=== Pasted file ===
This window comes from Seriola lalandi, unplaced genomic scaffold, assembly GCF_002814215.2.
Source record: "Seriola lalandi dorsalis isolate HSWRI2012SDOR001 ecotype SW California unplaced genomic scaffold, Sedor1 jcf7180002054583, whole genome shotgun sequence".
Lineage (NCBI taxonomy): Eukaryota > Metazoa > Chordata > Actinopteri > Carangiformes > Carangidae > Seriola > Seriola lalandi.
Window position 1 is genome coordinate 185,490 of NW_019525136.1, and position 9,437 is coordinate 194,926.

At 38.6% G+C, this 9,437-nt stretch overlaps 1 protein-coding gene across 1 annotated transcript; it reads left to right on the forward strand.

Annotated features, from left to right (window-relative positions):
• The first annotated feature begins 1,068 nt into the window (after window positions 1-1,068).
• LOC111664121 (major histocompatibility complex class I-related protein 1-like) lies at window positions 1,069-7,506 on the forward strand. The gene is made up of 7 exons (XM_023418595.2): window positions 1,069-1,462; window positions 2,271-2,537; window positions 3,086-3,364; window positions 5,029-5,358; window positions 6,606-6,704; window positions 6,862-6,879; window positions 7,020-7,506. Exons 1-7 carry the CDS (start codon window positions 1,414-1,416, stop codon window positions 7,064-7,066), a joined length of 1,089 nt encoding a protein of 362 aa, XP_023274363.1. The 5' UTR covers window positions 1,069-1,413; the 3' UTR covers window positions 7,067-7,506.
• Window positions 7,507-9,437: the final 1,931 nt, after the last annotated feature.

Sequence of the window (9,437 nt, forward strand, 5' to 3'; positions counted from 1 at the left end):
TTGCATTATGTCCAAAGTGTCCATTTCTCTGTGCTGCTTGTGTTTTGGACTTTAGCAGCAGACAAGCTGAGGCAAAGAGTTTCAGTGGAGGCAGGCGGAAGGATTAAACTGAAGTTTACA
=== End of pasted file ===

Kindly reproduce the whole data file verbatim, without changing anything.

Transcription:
This window comes from Seriola lalandi, unplaced genomic scaffold, assembly GCF_002814215.2.
Source record: "Seriola lalandi dorsalis isolate HSWRI2012SDOR001 ecotype SW California unplaced genomic scaffold, Sedor1 jcf7180002054583, whole genome shotgun sequence".
Lineage (NCBI taxonomy): Eukaryota > Metazoa > Chordata > Actinopteri > Carangiformes > Carangidae > Seriola > Seriola lalandi.
Window position 1 is genome coordinate 185,490 of NW_019525136.1, and position 9,437 is coordinate 194,926.

At 38.6% G+C, this 9,437-nt stretch overlaps 1 protein-coding gene across 1 annotated transcript; it reads left to right on the forward strand.

Annotated features, from left to right (window-relative positions):
• The first annotated feature begins 1,068 nt into the window (after window positions 1-1,068).
• LOC111664121 (major histocompatibility complex class I-related protein 1-like) lies at window positions 1,069-7,506 on the forward strand. The gene is made up of 7 exons (XM_023418595.2): window positions 1,069-1,462; window positions 2,271-2,537; window positions 3,086-3,364; window positions 5,029-5,358; window positions 6,606-6,704; window positions 6,862-6,879; window positions 7,020-7,506. Exons 1-7 carry the CDS (start codon window positions 1,414-1,416, stop codon window positions 7,064-7,066), a joined length of 1,089 nt encoding a protein of 362 aa, XP_023274363.1. The 5' UTR covers window positions 1,069-1,413; the 3' UTR covers window positions 7,067-7,506.
• Window positions 7,507-9,437: the final 1,931 nt, after the last annotated feature.

Sequence of the window (9,437 nt, forward strand, 5' to 3'; positions counted from 1 at the left end):
TTGCATTATGTCCAAAGTGTCCATTTCTCTGTGCTGCTTGTGTTTTGGACTTTAGCAGCAGACAAGCTGAGGCAAAGAGTTTCAGTGGAGGCAGGCGGAAGGATTAAACTGAAGTTTACA